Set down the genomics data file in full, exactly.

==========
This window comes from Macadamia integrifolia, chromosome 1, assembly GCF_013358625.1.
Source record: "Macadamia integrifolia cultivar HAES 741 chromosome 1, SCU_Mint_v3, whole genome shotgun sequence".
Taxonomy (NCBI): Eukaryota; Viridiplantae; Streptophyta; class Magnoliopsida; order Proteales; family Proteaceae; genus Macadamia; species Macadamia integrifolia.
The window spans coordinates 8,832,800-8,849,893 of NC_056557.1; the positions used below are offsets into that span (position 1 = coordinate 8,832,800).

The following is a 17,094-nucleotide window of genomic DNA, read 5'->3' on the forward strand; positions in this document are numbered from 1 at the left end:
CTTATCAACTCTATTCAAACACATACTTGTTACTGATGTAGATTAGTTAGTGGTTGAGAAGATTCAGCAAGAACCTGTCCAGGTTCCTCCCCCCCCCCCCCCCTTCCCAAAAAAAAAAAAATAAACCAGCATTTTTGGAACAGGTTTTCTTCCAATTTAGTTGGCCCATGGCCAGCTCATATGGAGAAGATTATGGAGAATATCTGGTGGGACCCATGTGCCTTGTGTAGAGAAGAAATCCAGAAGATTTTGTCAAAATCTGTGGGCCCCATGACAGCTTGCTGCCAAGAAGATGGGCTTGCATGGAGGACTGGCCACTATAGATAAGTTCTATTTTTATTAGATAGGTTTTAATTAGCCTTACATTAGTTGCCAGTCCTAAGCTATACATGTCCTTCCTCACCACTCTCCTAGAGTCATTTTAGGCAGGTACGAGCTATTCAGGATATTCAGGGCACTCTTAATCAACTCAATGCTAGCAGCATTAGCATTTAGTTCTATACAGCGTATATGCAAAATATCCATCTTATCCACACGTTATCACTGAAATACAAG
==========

This window comes from Macadamia integrifolia, chromosome 1, assembly GCF_013358625.1.
Source record: "Macadamia integrifolia cultivar HAES 741 chromosome 1, SCU_Mint_v3, whole genome shotgun sequence".
Taxonomy (NCBI): Eukaryota; Viridiplantae; Streptophyta; class Magnoliopsida; order Proteales; family Proteaceae; genus Macadamia; species Macadamia integrifolia.
The window spans coordinates 8,832,800-8,849,893 of NC_056557.1; the positions used below are offsets into that span (position 1 = coordinate 8,832,800).

The following is a 17,094-nucleotide window of genomic DNA, read 5'->3' on the forward strand; positions in this document are numbered from 1 at the left end:
CTTATCAACTCTATTCAAACACATACTTGTTACTGATGTAGATTAGTTAGTGGTTGAGAAGATTCAGCAAGAACCTGTCCAGGTTCCTCCCCCCCCCCCCCCCTTCCCAAAAAAAAAAAAATAAACCAGCATTTTTGGAACAGGTTTTCTTCCAATTTAGTTGGCCCATGGCCAGCTCATATGGAGAAGATTATGGAGAATATCTGGTGGGACCCATGTGCCTTGTGTAGAGAAGAAATCCAGAAGATTTTGTCAAAATCTGTGGGCCCCATGACAGCTTGCTGCCAAGAAGATGGGCTTGCATGGAGGACTGGCCACTATAGATAAGTTCTATTTTTATTAGATAGGTTTTAATTAGCCTTACATTAGTTGCCAGTCCTAAGCTATACATGTCCTTCCTCACCACTCTCCTAGAGTCATTTTAGGCAGGTACGAGCTATTCAGGATATTCAGGGCACTCTTAATCAACTCAATGCTAGCAGCATTAGCATTTAGTTCTATACAGCGTATATGCAAAATATCCATCTTATCCACACGTTATCACTGAAATACAAG